Research shows family dinners are among the most important things you can do as a family. Children who eat family dinners do better in school, eat healthier, and make better life choices; and parents who have family dinners report lower levels of stress, according to a study by the National Center on Addiction and Substance Abuse at Columbia University.

Of course, skipping family dinner is going to happen and that is ok. But, next time you are thinking about “just going through the drive-thru,” think about this:

1.) It is good for yours, and your child’s, waistline — A study by the Obesity Prevention Program at Harvard Medical School found that children ages 9 to 14 who ate dinner with their families ate more fruits and vegetables and consumed less soda and fried foods. Their diets were also found to be more complete with essential nutrients. Not to mention a homemade meal packs more nutritional punch than the fast food, or pre-packaged version, and you control the portions.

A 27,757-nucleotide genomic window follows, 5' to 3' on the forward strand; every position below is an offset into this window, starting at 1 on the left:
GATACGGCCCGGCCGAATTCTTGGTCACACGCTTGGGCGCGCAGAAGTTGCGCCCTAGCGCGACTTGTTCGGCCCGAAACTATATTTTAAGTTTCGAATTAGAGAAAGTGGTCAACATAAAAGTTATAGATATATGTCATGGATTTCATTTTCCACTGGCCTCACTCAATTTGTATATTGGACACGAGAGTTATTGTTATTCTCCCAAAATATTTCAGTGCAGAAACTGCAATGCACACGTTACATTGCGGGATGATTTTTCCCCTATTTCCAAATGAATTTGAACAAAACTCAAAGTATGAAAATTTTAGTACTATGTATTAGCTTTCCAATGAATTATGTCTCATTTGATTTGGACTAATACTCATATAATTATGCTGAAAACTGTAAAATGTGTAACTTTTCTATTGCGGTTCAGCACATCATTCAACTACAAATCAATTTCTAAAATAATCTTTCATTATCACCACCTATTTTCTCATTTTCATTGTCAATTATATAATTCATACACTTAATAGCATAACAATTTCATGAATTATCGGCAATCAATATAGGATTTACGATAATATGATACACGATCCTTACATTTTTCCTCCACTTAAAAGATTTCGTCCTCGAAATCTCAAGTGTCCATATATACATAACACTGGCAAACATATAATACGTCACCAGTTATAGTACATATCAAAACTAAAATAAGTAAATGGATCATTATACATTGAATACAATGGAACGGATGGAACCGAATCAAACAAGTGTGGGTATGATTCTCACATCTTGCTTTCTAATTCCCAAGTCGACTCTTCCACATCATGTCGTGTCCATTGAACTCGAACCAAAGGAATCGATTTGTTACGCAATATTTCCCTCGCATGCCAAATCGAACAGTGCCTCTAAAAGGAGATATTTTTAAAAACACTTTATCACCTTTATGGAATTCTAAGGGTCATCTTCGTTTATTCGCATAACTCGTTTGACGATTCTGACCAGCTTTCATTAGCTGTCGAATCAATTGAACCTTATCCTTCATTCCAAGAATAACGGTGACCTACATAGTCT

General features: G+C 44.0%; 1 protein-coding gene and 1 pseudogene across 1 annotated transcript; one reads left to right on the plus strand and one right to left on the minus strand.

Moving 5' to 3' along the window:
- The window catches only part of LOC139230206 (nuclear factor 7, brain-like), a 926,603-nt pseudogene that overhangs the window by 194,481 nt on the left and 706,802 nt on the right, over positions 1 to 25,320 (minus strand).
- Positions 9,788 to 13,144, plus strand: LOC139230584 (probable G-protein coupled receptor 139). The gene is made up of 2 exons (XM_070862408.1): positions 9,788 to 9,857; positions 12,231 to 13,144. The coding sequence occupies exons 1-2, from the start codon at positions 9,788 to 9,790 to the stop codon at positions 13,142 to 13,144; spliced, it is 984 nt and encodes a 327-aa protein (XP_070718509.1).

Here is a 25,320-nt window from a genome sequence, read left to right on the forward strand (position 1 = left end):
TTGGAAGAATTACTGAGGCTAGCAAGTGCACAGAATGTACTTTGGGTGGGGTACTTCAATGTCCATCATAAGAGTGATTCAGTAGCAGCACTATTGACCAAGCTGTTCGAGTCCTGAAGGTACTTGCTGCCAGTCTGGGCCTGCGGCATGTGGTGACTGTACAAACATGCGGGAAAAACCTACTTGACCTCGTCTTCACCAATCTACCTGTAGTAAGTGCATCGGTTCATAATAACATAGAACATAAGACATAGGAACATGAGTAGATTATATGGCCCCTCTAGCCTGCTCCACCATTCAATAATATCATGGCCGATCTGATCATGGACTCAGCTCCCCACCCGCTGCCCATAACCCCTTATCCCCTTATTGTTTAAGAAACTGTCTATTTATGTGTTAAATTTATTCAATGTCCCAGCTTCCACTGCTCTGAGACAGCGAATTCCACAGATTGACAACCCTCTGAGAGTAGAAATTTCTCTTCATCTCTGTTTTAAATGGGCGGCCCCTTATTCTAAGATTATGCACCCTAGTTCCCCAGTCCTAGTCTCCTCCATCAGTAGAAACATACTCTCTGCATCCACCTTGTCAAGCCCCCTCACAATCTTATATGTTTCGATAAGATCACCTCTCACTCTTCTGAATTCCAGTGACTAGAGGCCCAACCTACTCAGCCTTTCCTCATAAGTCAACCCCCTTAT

2.) Family meals are good for your child’s mental health — Children who eat with their families are less likely to get depressed, consider suicide, or develop an eating disorder. They are also more likely to feel their parents are proud of them, and delay sex, according to a study by the University of Minnesota’s School of Public Health. It reinforces the child-parent connection and grows that bond.

3.) Your kids are less likely to abuse drugs — Having mealtime together at least five times a week leads to lower instances of drug and alcohol abuse, according to a CASA report. The study found that teens who have fewer than three family dinners a week are 3.5 times more likely to abuse prescription drugs and try illegal drugs other than marijuana.  

4.) Your kids will do better in school — Teens who have family dinners regularly report higher grades. The time at the table allows children to have face-time with adults to ask questions, and also allows children to pick up on vocabulary and learn more about world events.

5.) It is a time to relax — Sitting down for a meal and being in the moment as a family can be a huge stress reliever. It is a time for adults to forget about the craziness of the day and be one with their family. It is a good reminder of what matters in your life.